The cop came back to the car and lowered himself into the driver’s seat.  “You’re American.  Is this your car?”

She was relieved that he was talking instead of shouting.  It was probably a good time to refrain from being a bitch.  “No.  I borrowed it.”

“Do you have permission to be driving this car?” he asked.

Once again she was struck by the fact that he hadn’t asked who she was.  “Of course I do.”

“May I see it?”  His eyes met hers in the mirror.

“Excuse me?”

“A letter of permission.  It’s required in this country, you know.”

It was?  “I don’t have an actual letter.”

“I see.”

Lexi turned around, looking out the back window.  She felt helpless, and disliked it intensely.  “I didn’t realize that was the case.”

“I’m sure you didn’t,” the cop said, completely unmoved but seeming to be enjoying himself.  He hadn’t started the car, and it was stifling.  He murmured into his headset, running the Cadillac’s plate number. 

“Do I get a phone call?” 

“No.”  He was writing on a clipboard.

“What do you mean, no?” 

“You’re not in America any more, mademoiselle.  In case you hadn’t noticed.”

She bit off a snippish response.  “Then how soon can I call the embassy?”

“After you’re processed.”

“You banged my face on the side of the car.  I think my lip is bleeding.”  It felt like it was puffing up, at the very least.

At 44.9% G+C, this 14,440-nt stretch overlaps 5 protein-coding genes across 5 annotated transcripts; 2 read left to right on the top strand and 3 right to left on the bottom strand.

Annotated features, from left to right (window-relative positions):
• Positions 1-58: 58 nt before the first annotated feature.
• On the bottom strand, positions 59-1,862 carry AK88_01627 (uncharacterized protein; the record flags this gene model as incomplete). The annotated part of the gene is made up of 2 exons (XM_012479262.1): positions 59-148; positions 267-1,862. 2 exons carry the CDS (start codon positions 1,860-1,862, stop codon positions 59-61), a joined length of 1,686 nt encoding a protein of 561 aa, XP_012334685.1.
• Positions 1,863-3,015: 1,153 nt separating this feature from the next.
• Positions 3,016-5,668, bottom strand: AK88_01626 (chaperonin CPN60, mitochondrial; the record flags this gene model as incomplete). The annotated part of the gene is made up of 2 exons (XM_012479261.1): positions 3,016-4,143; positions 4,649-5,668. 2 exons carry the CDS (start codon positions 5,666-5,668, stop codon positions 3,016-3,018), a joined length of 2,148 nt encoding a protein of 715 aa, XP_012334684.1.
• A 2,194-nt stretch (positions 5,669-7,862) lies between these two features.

Lexi kicked the back of his seat, which was an incredibly dumb thing to do as it brought Officer Handgun right back to the fore.  He spun in the seat and rammed the barrel of the gun right through the bars of the safety screen.  “Get back!” he yelled.  “Get back and get down!”  Lexi shrank in the seat, trying and failing to find an escape from that huge black eye.  The gun tracked her.

Just as suddenly, the cop relented, touching his earpiece.  “Go ahead,” he said neutrally, no trace of the screaming, spit-spraying rage in his voice.  “I understand,” he said finally.  “Thank you.”

The cop put the gun away and slid out of the car, then let Lexi out and uncuffed her.  “I apologize for the inconvenience,” he said.  His eyes were unreadable, weirdly distant.  “You’re free to go.”

Lexi frowned.  “I think I missed part of this conversation.”

“Give my regards to Mr. Cassarell.  And enjoy your time in Ile du Soleil,” Officer Handgun said, slipping back into his car.  The Saab’s engine burbled to life, and the cop pulled away without another word.